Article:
Soaring Costs Kill Plans for Gold Coast Super Tower

Melbourne’s most prolific high-rise developer has abandoned plans to build a $500-million luxury apartment tower on the beachfront at Surfers Paradise.

Central Equity blamed “turmoil” within the Queensland building industry for its decision to shelve its 56-storey Pacific One tower development.

The decision comes less than a year after Central Equity announced plans for the 486-apartment tower at Garfield Terrace, Northcliffe, with much fanfare.

“As a result of ongoing discussions with builders and quantity surveyors regarding the global supply-chain turmoil and Queensland construction industry crisis, Central Equity has decided not to proceed with the development of their Pacific One apartment tower on the Gold Coast,” the developer said in a prepared statement.

“The malaise facing builders, including staff shortages and supply-chain disruption, had resulted in the unprecedented escalation of construction costs for developers, making Pacific One economically unviable,” the statement said.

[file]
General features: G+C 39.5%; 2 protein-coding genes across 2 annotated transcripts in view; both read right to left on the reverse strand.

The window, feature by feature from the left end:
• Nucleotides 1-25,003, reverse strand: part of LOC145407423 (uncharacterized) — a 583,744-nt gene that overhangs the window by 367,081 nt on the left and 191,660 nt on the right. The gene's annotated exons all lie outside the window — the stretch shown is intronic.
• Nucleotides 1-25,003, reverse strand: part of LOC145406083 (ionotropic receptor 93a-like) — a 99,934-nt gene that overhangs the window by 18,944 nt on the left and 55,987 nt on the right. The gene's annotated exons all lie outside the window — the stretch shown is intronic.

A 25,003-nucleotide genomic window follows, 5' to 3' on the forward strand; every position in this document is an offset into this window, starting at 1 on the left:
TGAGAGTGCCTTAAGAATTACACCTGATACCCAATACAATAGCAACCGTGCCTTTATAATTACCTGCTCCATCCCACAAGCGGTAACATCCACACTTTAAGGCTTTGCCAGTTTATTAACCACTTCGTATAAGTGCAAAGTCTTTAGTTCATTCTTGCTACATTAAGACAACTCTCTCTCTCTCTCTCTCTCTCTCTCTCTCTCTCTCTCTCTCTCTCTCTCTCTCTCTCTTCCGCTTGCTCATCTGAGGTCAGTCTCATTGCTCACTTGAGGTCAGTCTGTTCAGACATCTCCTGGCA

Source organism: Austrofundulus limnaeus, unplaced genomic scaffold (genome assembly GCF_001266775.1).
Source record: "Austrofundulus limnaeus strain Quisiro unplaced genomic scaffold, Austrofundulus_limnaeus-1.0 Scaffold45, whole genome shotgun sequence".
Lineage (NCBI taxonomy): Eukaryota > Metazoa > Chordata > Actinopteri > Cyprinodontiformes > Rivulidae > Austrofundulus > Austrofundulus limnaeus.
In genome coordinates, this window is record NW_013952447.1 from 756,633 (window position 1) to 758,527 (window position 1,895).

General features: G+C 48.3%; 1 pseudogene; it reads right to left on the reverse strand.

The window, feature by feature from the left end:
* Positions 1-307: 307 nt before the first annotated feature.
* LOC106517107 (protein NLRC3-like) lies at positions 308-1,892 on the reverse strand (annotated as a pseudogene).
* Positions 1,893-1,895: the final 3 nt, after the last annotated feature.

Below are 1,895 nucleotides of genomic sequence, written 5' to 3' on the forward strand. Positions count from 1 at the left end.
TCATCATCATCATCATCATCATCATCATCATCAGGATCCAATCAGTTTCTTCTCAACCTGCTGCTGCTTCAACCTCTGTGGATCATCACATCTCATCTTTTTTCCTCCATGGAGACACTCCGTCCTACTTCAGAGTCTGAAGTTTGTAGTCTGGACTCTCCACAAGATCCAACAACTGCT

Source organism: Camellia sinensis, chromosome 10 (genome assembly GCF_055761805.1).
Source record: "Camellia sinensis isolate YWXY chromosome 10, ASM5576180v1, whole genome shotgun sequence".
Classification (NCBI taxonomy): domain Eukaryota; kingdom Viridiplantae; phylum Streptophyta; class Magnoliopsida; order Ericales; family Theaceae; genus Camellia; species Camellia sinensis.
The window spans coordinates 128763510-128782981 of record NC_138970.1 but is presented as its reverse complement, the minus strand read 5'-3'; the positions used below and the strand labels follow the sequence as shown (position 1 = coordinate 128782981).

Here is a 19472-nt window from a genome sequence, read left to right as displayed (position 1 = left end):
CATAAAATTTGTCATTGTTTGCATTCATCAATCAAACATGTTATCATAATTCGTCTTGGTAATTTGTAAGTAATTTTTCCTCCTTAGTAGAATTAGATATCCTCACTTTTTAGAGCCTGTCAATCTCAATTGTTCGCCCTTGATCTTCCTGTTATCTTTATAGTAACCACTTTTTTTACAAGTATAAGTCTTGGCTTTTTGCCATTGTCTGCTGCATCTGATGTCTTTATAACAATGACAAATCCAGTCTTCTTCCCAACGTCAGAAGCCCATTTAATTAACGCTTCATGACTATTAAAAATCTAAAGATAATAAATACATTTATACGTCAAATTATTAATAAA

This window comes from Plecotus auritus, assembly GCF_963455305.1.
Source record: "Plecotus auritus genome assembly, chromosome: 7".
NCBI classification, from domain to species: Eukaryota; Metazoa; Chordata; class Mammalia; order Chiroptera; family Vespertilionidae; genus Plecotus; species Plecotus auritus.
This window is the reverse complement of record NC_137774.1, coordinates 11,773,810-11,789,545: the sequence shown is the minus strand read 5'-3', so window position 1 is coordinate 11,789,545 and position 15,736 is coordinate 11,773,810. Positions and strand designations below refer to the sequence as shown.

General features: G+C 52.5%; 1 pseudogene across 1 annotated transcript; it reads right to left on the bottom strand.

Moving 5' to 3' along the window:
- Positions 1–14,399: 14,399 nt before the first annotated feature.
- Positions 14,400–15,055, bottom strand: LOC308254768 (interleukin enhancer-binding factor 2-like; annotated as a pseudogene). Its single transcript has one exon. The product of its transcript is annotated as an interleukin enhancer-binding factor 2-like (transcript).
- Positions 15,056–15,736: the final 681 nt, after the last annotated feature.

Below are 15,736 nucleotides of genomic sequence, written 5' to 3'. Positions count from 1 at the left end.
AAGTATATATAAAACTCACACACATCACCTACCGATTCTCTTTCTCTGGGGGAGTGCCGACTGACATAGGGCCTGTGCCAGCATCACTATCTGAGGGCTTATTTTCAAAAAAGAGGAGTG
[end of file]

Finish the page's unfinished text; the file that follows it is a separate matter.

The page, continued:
It was Central Equity’s first foray outside Melbourne, and into the booming Gold Coast apartment market. They had completed 85 projects in 35 years until now.

“The company feels strongly that it is better to move proactively now, when faced with such economic turbulence.”

The developer, quoting “industry sources”, said unit prices needed to rise by 20 per cent to cover increased labour and building costs.

Central Equity said there had been no issues with demand for the apartments, and all deposits would be returned to buyers and prospective buyers. It would not say how many apartments, including 184 planned as service apartments, had been sold.

▲ Central Equity said it remained committed to expansion in Queensland and would retain the beachfront site.

Construction of the tower, designed by Brisbane-based architectural firm Marchese Partners, had been expected to begin this year with Ray White appointed to market the one, two, three and four-bedroom apartments. The design included two swimming pools, private dining, gymnasium, and yoga studio.

Gold Coast sources say news of the abandoned project “will rock the local market”. The cancellation follows the shelving of other planned towers along the booming glitter strip, now feeling the pressure of its limited number of building contractors, ever-rising construction costs and supply-chain delays.

Despite this, Central Equity said it remained committed to expansion in Queensland, and would retain the site on the corner of Frederick Street and Garfield Terrace.

Ray White Surfers Paradise Group chairman Andrew Bell said Central Equity’s decision was a rational and mature one.

“Central Equity are being prudent in holding the site for future development,” Bell said.

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